By Tom Winnifrith | Sunday 5 April 2015
Disclosure: I have no positions in any stocks mentioned, and no plans to initiate any positions within the next 72 hours. I wrote this article myself, and it expresses my own opinions. I am not receiving compensation for it (other than from ShareProphets). I have no business relationship with any company whose stock is mentioned in this article.
I received shedloads of abuse when I first suggested selling Gulf Keystone (GKP) several moons ago at 186p – the shares are now 36p but where are the apologies? The sell case has changed but is in fact stronger now – my initial target is 10p.
First up look at the price you get for Gulf’s two sets of bonds – 66 cent and 40 cents in the dollar. In a break-up situation bonds rank ahead of equity and so when bonds are priced to get only 2 pence in 5 back that tells you that the equity is essentially worthless. The shares are worthless. History shows that bond markets (where the players are professional traders) are always far better prices of value than equity markets where share prices are determined at the margin by private investors, the sort of savants one sees on the LSE Asylum.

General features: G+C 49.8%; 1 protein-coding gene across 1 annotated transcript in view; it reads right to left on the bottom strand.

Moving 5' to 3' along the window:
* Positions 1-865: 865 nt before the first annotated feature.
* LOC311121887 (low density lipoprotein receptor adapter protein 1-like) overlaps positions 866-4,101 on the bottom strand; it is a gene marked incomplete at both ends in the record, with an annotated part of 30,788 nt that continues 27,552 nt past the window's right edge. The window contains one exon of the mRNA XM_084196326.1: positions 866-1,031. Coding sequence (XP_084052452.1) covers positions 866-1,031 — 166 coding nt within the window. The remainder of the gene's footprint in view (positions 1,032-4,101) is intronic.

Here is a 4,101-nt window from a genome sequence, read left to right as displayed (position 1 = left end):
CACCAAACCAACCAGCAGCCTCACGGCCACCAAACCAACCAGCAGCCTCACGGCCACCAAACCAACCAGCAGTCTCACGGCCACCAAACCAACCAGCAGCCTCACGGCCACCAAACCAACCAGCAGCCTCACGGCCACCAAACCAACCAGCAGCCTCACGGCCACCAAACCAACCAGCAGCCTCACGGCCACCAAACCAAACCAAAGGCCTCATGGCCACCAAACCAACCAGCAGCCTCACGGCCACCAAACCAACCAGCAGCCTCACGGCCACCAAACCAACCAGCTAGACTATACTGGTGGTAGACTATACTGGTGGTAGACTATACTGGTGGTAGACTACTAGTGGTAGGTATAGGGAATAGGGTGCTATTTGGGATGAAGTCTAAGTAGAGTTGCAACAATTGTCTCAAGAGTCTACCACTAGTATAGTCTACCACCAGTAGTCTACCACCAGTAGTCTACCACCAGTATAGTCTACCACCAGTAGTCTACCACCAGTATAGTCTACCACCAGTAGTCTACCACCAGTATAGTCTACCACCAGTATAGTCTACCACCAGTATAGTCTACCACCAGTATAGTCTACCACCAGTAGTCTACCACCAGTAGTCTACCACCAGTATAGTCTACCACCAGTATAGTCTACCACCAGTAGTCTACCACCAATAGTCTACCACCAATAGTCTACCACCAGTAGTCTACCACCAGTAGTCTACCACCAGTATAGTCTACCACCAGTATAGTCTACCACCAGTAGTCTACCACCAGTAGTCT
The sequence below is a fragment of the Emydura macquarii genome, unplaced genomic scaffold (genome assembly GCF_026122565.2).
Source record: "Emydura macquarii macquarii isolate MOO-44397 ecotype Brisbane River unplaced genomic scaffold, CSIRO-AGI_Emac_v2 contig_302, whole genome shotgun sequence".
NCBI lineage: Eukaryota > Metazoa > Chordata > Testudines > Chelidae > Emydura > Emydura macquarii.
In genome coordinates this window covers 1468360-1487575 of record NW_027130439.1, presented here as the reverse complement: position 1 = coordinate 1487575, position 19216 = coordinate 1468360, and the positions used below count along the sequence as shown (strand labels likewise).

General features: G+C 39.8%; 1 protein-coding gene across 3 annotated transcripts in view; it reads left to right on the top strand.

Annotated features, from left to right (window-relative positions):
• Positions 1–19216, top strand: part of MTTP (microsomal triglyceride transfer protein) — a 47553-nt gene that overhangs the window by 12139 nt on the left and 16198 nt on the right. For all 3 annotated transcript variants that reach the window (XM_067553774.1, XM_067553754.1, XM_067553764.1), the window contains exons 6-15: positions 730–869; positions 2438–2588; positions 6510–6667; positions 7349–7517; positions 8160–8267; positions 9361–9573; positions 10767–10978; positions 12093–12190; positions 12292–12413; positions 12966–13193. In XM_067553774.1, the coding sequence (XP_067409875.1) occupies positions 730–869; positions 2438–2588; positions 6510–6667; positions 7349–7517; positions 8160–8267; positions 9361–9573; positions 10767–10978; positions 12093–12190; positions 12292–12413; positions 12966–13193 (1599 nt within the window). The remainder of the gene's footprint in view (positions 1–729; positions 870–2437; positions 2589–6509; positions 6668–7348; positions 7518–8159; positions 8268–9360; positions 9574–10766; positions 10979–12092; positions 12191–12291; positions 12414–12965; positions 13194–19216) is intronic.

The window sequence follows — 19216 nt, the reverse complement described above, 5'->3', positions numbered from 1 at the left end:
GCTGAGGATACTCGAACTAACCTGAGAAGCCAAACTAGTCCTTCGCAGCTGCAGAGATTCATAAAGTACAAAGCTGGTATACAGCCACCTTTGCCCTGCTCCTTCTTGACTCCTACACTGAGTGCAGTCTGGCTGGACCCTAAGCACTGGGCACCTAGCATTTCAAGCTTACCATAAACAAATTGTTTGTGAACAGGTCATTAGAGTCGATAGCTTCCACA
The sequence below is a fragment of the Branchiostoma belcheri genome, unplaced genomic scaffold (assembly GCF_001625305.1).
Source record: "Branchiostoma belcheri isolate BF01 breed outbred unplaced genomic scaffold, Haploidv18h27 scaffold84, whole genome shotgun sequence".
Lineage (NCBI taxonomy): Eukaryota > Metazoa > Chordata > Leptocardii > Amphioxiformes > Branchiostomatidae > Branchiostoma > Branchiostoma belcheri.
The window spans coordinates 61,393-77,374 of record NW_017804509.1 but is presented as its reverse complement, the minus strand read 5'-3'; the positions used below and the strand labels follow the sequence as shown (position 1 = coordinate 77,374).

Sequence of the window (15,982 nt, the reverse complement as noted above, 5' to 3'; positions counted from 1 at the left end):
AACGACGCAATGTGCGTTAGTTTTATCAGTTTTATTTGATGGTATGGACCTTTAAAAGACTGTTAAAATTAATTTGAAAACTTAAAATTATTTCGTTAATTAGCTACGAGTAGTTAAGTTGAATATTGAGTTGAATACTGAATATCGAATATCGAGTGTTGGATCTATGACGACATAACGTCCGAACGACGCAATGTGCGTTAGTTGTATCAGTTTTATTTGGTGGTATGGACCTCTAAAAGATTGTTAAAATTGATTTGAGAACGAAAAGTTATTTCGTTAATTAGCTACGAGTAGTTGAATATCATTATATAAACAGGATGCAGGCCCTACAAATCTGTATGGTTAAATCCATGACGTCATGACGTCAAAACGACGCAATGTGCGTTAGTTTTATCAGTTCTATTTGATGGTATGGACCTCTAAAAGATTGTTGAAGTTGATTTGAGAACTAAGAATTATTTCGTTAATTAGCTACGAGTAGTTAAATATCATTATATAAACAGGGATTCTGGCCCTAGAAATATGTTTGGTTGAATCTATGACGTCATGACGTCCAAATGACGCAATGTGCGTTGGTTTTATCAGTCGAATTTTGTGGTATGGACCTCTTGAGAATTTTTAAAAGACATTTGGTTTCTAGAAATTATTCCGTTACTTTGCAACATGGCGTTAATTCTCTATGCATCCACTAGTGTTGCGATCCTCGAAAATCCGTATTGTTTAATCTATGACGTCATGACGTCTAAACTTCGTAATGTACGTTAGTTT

Gulf has numerous problems. But the core one is that even with a $40 million gross placing the other day it probably has real net cash (net of presales) of only around $90 million. With interest payments running at $50 million a year and the company still burning cash at an operational level it is quite simply running out of money.
It is not an IF it is a WHEN. And at that point it will have to cut a deal with the bondholders. Those who have followed Afren (AFR) will know what happens next. It is lube up shareholders time as you prep for a shafting, you will be diluted to the heavens.
Now I know that supporters such as Paul Curtis will start squeaking that “Gulf has put itself up for sale.” Paul you can go parade in your boxers and your tightest T-shirt in a bar full of supermodels but after a while you will realise that whatever you offer you are going home alone. The potential purchasers of Gulf are fully aware that it has a chronic init ability to generate cash, that it extracts oil not that far from the ISIL front line and that sooner or later will be owned by its bondholders.
As such they could offer bondholders 80p in the pound and just sit waiting for the inevitable default. Why on earth would they offer anything for the equity even if they wanted the assets?
This all makes the shares a very obvious sell with an initial target of 10p.
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